Rastafarian inmates approach 10 years in segregation in US prisons for refusing to cut hair

Richmond, USA - Next week will mark a decade that at least six Rastafarian inmates have been held in segregation in Virginia prisons for refusing to cut their hair.

Virginia Department of Corrections instituted a policy on Dec. 15, 1999, that requires men to cut their hair above the shirt collar and bans beards, goatees and long sideburns. The Rastafarian faith urges followers to let their hair grow unbridled.

Department spokesman Larry Traylor confirmed that at least six inmates have been in segregation for 10 years but said a total number was not available.

The policy, which has been upheld by the courts, outlaws hair styles and beards that "could conceal contraband; promote identification with gangs; create a health, hygiene or sanitation hazard; or could significantly compromise the ability to identify an offender." Inmates who refuse to comply will remain in segregation, according to the policy.

Inmates in segregation are isolated in a small cell, allowed out for three showers and five hourlong recreation periods a week. Segregated inmates cannot participate in recreational, educational or rehabilitative treatment programs.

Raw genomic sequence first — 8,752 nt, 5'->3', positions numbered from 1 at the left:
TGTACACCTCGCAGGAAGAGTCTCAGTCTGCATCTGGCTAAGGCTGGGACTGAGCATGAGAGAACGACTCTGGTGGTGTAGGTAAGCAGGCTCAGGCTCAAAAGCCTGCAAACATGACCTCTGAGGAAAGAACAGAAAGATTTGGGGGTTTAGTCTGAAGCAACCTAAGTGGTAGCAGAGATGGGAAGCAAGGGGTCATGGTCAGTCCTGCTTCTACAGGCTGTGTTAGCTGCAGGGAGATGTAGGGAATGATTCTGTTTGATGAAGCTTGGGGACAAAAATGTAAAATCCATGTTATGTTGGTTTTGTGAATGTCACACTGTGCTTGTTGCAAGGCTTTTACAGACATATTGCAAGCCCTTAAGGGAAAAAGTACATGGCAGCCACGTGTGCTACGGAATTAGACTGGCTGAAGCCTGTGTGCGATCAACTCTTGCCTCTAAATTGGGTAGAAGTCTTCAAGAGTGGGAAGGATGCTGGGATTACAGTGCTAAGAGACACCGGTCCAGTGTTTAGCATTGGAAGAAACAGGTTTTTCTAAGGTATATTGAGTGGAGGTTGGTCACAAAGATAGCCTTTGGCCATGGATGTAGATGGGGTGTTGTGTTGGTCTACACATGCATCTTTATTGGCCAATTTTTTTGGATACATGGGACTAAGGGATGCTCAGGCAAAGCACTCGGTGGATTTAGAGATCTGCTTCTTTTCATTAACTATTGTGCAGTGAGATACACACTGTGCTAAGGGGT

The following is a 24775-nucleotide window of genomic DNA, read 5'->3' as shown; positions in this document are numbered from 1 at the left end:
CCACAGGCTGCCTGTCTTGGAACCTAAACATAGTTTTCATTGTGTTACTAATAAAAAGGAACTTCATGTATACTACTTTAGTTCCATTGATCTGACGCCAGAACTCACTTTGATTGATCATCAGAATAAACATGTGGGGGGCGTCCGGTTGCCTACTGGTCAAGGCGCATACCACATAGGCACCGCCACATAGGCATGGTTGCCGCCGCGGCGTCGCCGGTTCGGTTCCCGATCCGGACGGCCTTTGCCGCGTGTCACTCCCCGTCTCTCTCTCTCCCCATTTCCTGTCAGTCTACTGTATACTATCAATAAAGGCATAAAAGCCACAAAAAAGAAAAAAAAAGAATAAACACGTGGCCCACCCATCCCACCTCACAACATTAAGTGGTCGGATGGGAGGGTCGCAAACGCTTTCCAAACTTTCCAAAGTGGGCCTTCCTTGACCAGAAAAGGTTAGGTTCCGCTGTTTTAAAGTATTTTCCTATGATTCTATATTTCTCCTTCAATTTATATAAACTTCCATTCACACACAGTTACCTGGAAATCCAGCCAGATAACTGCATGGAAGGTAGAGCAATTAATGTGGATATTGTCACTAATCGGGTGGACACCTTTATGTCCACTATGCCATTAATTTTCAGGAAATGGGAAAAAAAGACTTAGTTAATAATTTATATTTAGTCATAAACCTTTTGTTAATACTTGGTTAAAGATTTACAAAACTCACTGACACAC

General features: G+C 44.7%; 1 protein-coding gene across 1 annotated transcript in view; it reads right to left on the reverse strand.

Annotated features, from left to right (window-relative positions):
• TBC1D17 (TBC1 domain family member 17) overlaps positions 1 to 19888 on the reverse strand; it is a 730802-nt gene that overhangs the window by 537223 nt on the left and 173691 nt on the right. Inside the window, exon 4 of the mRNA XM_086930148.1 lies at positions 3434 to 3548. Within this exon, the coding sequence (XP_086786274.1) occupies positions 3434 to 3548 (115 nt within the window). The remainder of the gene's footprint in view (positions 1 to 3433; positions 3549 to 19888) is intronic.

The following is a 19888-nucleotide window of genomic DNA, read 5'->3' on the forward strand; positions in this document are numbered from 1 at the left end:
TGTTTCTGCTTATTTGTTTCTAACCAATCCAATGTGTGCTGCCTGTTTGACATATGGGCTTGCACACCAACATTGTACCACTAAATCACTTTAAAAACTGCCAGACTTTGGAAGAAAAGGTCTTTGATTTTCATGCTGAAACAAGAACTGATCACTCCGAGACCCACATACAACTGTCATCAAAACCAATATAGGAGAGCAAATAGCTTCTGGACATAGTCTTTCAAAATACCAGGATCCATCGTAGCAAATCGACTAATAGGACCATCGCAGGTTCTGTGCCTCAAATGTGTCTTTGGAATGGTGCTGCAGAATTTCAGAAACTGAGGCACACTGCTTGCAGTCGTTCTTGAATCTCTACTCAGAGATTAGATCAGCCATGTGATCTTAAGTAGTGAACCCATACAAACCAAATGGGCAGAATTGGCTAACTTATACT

"This has a disturbingly mean-spirited aspect to it," said Kent Willis, executive director of the ACLU of Virginia. "This is not about corrections. This is not about security, but it's about punishment. In this instance, people are being punished for their religious beliefs."

The ACLU challenged the grooming policy in federal court in 2003 but lost on behalf of Rastafarian and Muslim prisoners — to whom growing their hair or facial hair is a fundamental tenant of their religion.

Federal law says prisons can only impede inmates' religious liberties for compelling reasons, like safety. The federal courts agreed that the policy was the least restrictive means necessary to ensure the security, health and safety of the inmates. A federal appeals court upheld the decision in 2007.